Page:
Many people still don’t understand unfairness to single people — what I call (Link): singlism — so it is easier to explain by thinking about it in terms of prejudices we do understand.

Continue reading “The Many Ways Single People Are Treated Unfairly at Work by Bella DePaulo”

Singles: Don’t Let Valentine’s Day Wreck Your Life By Lisa Anderson

Singles: Don’t Let Valentine’s Day Wreck Your Life By Lisa Anderson

For a Christian-penned essay, this is pretty good (the link, with excerpts, is below).

I usually find most Christian- authored material about singleness to be off mark, but this was pretty good.

Pair of Valentine's Day Hearts A word from me about Valentine’s Day, that echoes what the author below says:
If you’re single, want to be married, but still find yourself single into your 30s, 40s, or older, Valentine’s Day can be a painful and/or frustrating holiday.

With the passage of time, though, as I came to accept my singleness (I had wanted to be married for years, but it never came to pass), as more and more time went by, Valentine’s Day stopped bothering me.

Maybe the same will be true for you, if you’re single, don’t want to be single, and find Valentine’s to be a difficult holiday.

I initially found Valentine’s Day sad, then after a few years (as I was still single), I was annoyed or angered by it – then after a few more years (still single), it just stopped bothering me – I’d say this was some time around my mid or late 40s, age-wise.

I was kind of apathetic about this holiday by around my late 40s. These days, I actually kind of enjoy Valentine’s Day.

In my family, when I was growing up, Valentine’s Day was not just about romantic love; my Mom used to give us (my siblings and myself) Valentine’s (cards and candy), and as I got older, my Dad usually gives me a Valentine’s card, I send them either via snail mail or on social media to my sister, she sends them to me, and I sometimes give my Dad a card.

You don’t have to have a boyfriend or a husband to celebrate the holiday. You can still send cards or candy to family or friends.

My point being, as time goes by, the holiday loses its sting – at least it did for me. You may even come to enjoy it, the more you accept the fact that marriage hasn’t happened for you. I’ve actually come to enjoy Valentine’s.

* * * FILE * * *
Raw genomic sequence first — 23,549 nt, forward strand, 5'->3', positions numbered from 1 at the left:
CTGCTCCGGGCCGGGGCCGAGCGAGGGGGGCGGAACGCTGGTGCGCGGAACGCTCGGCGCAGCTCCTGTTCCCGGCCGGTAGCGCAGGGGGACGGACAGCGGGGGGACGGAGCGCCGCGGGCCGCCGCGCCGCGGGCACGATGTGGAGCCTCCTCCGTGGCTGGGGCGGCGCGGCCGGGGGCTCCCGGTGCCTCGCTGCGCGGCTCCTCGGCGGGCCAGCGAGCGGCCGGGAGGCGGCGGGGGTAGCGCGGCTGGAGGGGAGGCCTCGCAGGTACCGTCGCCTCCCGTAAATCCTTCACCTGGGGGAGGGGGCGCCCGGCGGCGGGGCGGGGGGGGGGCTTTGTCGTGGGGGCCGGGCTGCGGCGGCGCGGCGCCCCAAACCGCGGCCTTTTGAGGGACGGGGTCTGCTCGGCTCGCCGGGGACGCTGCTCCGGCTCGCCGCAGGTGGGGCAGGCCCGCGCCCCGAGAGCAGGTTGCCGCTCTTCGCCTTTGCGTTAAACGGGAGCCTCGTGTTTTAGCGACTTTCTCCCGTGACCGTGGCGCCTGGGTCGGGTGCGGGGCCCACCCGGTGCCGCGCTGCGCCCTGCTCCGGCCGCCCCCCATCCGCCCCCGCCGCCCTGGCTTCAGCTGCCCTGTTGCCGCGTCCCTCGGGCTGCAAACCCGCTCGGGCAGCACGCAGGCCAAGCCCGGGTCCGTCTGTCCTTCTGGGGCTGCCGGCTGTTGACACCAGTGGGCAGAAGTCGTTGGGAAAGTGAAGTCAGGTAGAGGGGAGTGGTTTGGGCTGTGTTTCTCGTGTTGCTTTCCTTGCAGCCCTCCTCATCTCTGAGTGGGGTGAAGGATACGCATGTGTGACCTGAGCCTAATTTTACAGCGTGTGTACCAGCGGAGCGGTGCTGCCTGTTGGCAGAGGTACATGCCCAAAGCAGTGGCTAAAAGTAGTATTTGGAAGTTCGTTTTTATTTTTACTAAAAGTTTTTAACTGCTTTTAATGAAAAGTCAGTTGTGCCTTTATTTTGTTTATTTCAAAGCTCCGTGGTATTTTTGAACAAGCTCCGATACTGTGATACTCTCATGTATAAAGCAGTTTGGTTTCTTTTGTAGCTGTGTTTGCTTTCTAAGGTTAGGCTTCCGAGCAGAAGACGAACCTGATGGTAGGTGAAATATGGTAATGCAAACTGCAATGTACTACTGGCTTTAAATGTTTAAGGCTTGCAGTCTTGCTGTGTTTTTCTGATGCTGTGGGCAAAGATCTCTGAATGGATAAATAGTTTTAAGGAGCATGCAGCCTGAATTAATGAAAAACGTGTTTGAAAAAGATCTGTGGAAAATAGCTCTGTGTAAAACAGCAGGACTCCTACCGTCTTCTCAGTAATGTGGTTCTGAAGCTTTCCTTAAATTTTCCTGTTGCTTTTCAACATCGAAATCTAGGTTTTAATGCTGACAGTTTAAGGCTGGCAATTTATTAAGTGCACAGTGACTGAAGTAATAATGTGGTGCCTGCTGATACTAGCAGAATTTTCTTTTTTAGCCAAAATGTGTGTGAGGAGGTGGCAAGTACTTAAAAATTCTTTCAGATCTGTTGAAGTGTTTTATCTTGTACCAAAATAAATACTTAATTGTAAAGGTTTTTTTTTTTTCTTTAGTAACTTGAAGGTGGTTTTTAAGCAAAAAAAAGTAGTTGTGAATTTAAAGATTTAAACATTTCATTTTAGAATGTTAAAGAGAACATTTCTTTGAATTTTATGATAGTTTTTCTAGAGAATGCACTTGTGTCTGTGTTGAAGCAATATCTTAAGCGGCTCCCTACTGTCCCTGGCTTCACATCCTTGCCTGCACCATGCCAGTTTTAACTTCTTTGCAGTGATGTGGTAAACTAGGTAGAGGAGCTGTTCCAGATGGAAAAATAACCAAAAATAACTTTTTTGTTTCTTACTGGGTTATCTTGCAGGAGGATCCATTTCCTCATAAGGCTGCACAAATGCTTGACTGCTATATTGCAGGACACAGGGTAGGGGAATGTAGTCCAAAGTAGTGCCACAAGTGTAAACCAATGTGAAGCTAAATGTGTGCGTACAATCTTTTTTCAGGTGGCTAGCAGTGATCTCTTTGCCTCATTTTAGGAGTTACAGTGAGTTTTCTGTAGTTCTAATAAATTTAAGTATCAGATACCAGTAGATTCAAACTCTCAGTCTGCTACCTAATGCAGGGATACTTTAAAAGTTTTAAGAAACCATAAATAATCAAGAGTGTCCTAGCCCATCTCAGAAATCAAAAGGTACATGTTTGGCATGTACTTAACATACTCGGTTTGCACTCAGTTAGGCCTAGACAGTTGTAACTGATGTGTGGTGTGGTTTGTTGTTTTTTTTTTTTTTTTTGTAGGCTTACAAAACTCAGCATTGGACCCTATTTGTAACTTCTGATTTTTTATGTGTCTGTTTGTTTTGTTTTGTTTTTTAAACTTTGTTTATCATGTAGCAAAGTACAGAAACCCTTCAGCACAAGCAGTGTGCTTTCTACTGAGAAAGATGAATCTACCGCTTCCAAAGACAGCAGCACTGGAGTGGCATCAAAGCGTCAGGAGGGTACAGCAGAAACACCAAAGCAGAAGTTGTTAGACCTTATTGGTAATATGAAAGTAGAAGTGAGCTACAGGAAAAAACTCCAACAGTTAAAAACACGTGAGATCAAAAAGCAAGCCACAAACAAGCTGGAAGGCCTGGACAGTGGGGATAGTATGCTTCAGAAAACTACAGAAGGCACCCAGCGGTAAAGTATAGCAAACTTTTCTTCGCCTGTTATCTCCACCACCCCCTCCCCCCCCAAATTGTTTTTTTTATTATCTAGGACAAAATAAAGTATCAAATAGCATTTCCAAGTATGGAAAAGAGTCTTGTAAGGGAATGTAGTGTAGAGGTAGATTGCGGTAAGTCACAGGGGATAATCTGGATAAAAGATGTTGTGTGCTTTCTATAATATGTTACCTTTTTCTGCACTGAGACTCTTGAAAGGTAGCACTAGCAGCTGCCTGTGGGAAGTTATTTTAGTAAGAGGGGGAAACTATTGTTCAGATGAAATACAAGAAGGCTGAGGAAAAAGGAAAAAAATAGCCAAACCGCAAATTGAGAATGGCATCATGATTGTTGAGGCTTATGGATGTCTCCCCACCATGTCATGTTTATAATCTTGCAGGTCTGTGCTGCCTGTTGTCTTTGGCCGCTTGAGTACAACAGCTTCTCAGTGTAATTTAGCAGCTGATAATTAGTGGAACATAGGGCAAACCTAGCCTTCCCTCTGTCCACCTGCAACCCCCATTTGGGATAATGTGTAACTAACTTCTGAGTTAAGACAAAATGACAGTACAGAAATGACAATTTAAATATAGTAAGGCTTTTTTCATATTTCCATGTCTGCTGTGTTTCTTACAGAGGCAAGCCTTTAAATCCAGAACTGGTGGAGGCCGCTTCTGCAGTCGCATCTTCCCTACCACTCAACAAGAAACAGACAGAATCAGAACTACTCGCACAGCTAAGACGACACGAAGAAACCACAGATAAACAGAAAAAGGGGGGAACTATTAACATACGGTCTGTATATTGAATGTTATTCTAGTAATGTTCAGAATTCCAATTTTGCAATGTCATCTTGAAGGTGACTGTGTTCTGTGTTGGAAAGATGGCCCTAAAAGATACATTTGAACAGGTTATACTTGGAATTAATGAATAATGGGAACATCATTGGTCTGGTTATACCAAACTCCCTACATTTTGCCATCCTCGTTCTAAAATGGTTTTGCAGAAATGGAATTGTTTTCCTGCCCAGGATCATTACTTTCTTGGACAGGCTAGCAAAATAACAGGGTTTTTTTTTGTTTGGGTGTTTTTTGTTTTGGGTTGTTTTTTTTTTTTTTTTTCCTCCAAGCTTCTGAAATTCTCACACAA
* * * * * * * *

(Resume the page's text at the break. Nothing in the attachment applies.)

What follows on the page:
This year, I bought a couple of bags of chocolate candy on sale prior to the holiday; they are heart-shaped chocolates in red- colored wrappers, and I had a handful on Valentine’s Day. I treated myself, and it felt good.

I don’t know where you are in acceptance of your singles status, but if you’re still struggling, know that with the passage of time, it will probably get easier for you.

(Link): Singles: Don’t Let Valentine’s Day Wreck Your Life By Lisa Anderson

Excerpts:

….I chose long ago to face February 14th without fear. If you’re single with no romantic prospects in sight, here are a few ideas for how to do the same.

It’s OK to be sad. Valentine’s Day is marketed for couples, and if you don’t have a plus-one, it’s easy to feel left out. Whether you’ve been overlooked in love, you’ve recently walked through a breakup or divorce, or perhaps the love of your life has died, love lost is something to be grieved.

Don’t be ashamed to give yourself the time and space you need.

Continue reading “Singles: Don’t Let Valentine’s Day Wreck Your Life By Lisa Anderson”

This New Year’s Eve, Celebrate the Women Who Choose to Stay Single by Amy Polacko 

This New Year’s Eve, Celebrate the Women Who Choose to Stay Single by Amy Polacko

(Link): This New Year’s Eve, Celebrate the Women Who Choose to Stay Single  

Excerpts:

We unmarrieds may have no “other half,” but we are far from alone. Nearly 50 percent of the U.S. population is single, and many of us wouldn’t have it any other way.

By Amy Polacko, divorce coach and journalist
Are you by yourself? Did you come alone? What — no date? Hey, I know this nice guy …

Nothing — I mean nothing — brings out the cupid busybodies like New Year’s Eve. But you can stop asking us single ladies, “So, who will you be kissing at midnight?” We’re content that the answer is “no one.”

…We unmarried maids may have no “other half,” but we are far from alone. Nearly 50 percent of the U.S. population is single — compared to 29 percent of households in 1990. A recent Pew Research Center report on census data showed the spike among singles over the past 30 years came largely from those who have never been married.